Castro Valley couple, married 59 years, die on same day

She was an unconventional, outspoken girl from Brooklyn who excelled in school, the motherless daughter of a working-class produce-store owner. He was a soft-spoken, dapper young man who fled anti-Semitism in Germany and came to San Francisco to become a dentist. Three months after meeting through a relative, they married and went on to spend 59 years together before dying on the same day, less than six hours apart.

Dr. Peter and Mrs. Sylvia Oppenheim passed away on April 9, she at 2:10 a.m. and he at 8:35 a.m. He was at their longtime home in Castro Valley and she was just a mile away at Eden Medical Center. They were both 88.

Near their death, the two were asked by their daughter if they wanted to Skype, write a note, or communicate in any way with each other. Both told their daughter the same thing: After 59 years, they probably had said it all and knew what the other one was thinking.

“I’m sure that your sweet and gentle dad and non-conformist mom would have had it no other way than the way it appears the end occurred,” cousin Sheldon Kaplan wrote to the family.

Mrs. Sylvia and Dr. Peter Oppenheim

Dr. Oppenheim was born May 2, 1923 in Hamburg, Germany. Mrs. Oppenheim was born Sylvia Kaplan about six months later, on Nov. 8, 1923, in Brooklyn, New York.

Before meeting in San Francisco when they were about 30, they led widely divergent lives. Peter Oppenheim, the youngest child and only son of a doctor and a mother who was part of a successful family department-store chain, was sent by his family from Germany to Sweden in 1935 to live with relatives. In the ensuing years, one of his sisters was sent to England and the other stayed with her mother in Germany until they escaped in 1938 and the family reunited in Sweden.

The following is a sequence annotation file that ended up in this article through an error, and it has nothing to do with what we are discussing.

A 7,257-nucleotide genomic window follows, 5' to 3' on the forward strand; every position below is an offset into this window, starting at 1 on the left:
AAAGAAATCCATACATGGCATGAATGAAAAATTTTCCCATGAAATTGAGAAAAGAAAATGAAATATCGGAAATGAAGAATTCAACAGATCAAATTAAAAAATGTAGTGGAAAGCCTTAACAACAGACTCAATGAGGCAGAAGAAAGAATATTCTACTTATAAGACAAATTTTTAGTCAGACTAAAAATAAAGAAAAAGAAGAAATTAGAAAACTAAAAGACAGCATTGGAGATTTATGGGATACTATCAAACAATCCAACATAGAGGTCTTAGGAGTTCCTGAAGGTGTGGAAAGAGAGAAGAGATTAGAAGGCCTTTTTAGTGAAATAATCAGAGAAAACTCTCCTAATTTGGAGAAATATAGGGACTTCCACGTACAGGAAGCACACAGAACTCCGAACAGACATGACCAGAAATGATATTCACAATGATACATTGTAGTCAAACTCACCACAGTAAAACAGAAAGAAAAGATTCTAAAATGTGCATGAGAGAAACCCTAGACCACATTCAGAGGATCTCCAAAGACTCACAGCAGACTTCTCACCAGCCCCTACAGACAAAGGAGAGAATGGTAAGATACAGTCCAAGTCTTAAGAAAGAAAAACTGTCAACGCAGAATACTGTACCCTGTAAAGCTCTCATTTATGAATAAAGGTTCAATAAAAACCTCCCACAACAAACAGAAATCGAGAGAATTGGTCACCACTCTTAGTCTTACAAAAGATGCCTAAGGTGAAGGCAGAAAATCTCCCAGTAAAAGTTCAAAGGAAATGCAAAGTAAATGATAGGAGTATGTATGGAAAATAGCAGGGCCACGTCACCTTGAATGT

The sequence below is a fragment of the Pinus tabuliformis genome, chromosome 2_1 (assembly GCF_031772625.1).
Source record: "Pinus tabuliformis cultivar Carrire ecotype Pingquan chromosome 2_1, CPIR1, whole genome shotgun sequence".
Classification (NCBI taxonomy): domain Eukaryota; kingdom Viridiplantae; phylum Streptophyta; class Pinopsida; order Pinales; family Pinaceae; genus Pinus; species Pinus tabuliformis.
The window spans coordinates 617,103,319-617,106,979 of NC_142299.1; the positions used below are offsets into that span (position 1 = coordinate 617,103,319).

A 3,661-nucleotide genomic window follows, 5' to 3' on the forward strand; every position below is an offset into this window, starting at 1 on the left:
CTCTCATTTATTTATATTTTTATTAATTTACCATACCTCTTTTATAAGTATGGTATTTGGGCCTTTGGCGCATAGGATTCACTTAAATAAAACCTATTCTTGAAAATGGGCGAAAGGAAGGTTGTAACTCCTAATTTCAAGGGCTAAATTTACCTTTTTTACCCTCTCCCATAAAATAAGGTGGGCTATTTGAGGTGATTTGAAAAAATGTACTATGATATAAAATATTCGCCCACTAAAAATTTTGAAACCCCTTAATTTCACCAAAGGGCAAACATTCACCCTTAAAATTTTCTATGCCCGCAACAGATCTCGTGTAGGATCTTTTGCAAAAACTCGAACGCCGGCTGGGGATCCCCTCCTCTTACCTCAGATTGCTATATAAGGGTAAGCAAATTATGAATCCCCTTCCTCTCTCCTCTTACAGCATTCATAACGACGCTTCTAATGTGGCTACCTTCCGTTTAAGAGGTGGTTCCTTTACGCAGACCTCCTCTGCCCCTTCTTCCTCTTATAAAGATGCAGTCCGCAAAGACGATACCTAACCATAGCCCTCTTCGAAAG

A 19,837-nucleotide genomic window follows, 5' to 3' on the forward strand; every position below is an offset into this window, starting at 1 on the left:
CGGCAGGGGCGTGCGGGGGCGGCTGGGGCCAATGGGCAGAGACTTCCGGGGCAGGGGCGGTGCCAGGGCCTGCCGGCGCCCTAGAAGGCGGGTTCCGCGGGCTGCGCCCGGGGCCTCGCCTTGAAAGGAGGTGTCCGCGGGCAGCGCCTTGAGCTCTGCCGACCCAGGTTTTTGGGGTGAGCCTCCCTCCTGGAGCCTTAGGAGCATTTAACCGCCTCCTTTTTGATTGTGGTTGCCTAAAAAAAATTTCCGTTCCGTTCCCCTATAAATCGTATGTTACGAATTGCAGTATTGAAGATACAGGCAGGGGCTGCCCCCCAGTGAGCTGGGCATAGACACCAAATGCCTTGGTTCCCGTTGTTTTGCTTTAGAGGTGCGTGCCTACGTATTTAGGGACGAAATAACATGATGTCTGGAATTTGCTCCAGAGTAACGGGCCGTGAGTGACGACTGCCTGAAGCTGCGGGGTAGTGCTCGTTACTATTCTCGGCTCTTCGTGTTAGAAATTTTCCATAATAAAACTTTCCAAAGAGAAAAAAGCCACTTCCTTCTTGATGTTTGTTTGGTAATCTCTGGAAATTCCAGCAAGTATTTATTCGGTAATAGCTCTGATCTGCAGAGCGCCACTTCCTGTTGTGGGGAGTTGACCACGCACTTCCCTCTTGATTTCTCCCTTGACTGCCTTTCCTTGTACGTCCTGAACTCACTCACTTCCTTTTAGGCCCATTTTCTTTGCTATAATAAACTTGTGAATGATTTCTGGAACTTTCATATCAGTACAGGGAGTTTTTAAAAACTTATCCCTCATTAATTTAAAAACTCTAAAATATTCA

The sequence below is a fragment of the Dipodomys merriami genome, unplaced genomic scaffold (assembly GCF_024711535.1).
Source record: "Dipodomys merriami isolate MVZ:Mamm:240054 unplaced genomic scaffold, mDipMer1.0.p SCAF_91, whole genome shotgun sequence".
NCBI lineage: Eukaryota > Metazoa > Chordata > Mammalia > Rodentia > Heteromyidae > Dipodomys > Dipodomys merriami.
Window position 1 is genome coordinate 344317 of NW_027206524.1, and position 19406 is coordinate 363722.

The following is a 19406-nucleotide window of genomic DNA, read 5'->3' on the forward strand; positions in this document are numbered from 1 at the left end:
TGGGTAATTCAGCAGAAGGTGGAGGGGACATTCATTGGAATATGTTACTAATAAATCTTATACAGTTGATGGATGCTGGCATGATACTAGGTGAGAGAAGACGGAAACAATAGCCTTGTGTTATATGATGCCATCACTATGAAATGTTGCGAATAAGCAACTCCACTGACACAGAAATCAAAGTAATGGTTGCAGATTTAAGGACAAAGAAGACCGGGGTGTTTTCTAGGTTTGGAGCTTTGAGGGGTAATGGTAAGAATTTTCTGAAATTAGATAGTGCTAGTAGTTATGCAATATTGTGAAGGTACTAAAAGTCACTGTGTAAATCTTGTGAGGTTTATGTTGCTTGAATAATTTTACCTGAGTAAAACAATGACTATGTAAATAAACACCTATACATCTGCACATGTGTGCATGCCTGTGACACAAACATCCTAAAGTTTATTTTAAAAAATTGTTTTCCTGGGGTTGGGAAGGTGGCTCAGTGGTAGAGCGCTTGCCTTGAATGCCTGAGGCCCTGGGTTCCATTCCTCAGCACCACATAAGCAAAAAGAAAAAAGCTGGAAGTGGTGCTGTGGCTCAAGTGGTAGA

At age 17, Peter traveled through Siberia, Japan and Hawaii before landing in San Francisco, where he worked in the shipyards and, at age 20, enlisted during World War II and became a U.S. citizen. He requested front-line European duty so he could personally fight the Germans, which he did for nine months driving tanks and serving as a sharpshooter. He fought at Utah Beach and in the Battle of the Bulge, finishing out his service as a POW interrogator under Gen. George Patton. He was the recipient of numerous medals, including the Purple Heart, and his oral history resides in the U.S. Holocaust Memorial Museum in Washington, D.C. He attended Cal and UCSF’s School of Dentistry.

Sylvia Oppenheim (“Sibbie”) lost her mother at age 12 and soon became the keeper of the house while her older siblings went to work to support the family. She earned a degree in social welfare from Brooklyn College and a master’s degree in education from U.C. Berkeley.

As a social worker who also spoke Yiddish, she helped resettle Holocaust survivors in New York. In 1951, she hitched a ride cross-country to San Francisco where, two years later, she met her future husband through a cousin. They married three months later.